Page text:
- A new small study suggests reopening college campuses led to local coronavirus outbreaks, which schools were primarily able to manage while their home counties were less successful.
- The researchers, which examined 30 universities, found cases spiked in the first two weeks of classes at 14 campuses.
- More than half of the colleges studied saw new cases peak between mid-August and mid-October, when new infections in the U.S. were subsiding, suggesting campus reopenings drove the spread.
The paper indicates that college campuses can quickly become hotbeds for the virus. By the end of the fall term, more than 10% of the population at six studied institutions tested positive for the coronavirus. That’s double the national average, the researchers wrote.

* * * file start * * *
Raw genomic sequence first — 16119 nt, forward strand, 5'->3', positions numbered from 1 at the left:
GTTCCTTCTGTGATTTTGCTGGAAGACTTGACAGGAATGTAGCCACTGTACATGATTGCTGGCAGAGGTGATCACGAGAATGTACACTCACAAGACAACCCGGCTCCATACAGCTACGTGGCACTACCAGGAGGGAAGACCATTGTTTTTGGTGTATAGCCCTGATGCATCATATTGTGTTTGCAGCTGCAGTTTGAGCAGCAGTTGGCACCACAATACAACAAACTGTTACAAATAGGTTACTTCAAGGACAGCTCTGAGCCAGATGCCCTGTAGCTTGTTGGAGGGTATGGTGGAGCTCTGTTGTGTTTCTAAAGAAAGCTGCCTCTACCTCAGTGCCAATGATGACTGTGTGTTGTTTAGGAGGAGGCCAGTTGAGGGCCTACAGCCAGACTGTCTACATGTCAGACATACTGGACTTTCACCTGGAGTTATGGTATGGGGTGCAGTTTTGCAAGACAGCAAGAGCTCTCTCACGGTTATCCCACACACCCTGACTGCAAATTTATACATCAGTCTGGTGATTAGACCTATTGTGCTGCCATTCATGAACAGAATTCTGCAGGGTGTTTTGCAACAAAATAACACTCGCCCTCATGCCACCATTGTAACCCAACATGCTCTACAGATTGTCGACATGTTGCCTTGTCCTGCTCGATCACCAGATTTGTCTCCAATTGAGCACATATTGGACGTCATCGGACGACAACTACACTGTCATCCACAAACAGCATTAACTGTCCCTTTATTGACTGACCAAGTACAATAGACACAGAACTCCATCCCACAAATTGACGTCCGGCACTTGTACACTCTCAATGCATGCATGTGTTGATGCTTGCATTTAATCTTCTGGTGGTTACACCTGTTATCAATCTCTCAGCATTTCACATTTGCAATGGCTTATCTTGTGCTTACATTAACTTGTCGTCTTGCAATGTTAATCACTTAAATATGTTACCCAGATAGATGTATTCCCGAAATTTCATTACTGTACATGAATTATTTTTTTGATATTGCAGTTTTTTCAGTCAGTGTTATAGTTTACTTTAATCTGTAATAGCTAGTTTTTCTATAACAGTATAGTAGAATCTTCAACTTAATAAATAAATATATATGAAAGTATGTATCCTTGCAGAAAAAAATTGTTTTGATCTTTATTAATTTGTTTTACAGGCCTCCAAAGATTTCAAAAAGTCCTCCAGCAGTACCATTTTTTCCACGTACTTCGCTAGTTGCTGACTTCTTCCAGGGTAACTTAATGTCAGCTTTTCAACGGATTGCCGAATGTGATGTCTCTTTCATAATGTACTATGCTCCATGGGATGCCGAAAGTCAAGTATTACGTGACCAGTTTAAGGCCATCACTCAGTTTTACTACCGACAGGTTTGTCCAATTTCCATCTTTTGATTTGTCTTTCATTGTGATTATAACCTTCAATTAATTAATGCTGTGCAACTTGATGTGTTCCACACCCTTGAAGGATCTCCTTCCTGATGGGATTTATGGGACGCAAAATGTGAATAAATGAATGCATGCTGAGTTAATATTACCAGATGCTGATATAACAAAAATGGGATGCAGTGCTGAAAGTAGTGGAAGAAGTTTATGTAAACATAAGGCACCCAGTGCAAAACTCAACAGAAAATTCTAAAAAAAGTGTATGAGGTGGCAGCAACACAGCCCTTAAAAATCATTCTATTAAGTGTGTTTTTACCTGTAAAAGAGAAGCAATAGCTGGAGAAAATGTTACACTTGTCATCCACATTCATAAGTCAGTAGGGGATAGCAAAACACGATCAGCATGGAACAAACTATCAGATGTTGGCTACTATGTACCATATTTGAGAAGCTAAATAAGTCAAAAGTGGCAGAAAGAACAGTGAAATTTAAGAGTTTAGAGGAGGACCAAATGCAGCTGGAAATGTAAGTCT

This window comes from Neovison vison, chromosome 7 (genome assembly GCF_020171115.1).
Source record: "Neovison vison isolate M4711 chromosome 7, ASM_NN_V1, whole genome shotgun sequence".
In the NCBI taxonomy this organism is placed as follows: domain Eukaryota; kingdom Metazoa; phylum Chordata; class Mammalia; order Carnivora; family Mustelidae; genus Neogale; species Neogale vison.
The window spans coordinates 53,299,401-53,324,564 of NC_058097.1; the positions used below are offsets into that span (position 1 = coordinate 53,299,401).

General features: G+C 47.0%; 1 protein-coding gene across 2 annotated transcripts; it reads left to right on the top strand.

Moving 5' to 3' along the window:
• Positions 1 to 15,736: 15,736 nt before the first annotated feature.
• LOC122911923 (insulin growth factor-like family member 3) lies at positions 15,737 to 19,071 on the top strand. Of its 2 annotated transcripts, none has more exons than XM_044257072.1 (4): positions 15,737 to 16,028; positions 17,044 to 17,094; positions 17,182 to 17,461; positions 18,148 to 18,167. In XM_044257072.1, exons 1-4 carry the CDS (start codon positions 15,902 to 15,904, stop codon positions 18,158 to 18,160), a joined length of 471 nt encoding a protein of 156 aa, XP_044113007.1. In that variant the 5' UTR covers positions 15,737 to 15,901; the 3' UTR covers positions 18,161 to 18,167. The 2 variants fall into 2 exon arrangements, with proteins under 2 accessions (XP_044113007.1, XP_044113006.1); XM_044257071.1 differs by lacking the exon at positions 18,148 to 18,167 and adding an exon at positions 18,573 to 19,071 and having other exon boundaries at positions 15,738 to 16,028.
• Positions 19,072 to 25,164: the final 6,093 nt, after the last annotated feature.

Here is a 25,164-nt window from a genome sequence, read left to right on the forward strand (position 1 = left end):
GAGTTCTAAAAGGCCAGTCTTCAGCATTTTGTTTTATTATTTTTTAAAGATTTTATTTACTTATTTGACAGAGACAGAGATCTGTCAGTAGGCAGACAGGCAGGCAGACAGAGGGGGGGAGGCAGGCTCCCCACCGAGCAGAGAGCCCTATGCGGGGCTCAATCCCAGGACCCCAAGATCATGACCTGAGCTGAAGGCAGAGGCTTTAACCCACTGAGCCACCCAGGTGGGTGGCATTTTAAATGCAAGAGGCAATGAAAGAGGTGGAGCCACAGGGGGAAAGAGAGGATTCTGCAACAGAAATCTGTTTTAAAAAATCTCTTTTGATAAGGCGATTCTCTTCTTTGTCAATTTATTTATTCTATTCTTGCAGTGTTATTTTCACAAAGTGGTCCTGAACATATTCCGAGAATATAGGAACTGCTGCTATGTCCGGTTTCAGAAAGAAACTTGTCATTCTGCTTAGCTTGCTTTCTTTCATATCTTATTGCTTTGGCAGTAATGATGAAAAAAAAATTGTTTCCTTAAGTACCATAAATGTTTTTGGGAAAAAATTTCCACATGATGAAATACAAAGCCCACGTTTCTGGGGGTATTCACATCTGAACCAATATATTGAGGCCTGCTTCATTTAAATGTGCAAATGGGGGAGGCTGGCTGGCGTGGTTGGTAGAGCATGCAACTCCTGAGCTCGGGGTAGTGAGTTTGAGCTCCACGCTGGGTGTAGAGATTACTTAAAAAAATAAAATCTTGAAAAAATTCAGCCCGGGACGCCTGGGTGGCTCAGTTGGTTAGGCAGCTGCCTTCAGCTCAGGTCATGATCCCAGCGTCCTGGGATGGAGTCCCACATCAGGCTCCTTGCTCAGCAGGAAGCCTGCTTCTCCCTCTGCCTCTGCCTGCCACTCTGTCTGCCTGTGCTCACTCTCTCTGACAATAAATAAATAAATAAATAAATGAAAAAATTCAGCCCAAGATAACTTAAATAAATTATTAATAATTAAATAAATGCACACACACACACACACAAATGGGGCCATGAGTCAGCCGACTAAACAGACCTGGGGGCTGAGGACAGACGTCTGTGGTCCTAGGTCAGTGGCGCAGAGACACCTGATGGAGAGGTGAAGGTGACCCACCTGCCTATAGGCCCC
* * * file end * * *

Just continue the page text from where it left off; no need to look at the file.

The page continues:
Colleges also risk spreading the virus in their local communities. At 17 of the studied institutions, campus outbreaks were followed by a peak in new infections in their home counties within two weeks. In Indiana, the researchers wrote that an attack at the University of Notre Dame had “superspreading-like effects” on its county. To stem rising cases early during the fall term, the university shifted classes online for two weeks. Although colleges successfully suppressed outbreaks, the researchers explained, their surrounding communities couldn’t control the spread of infection.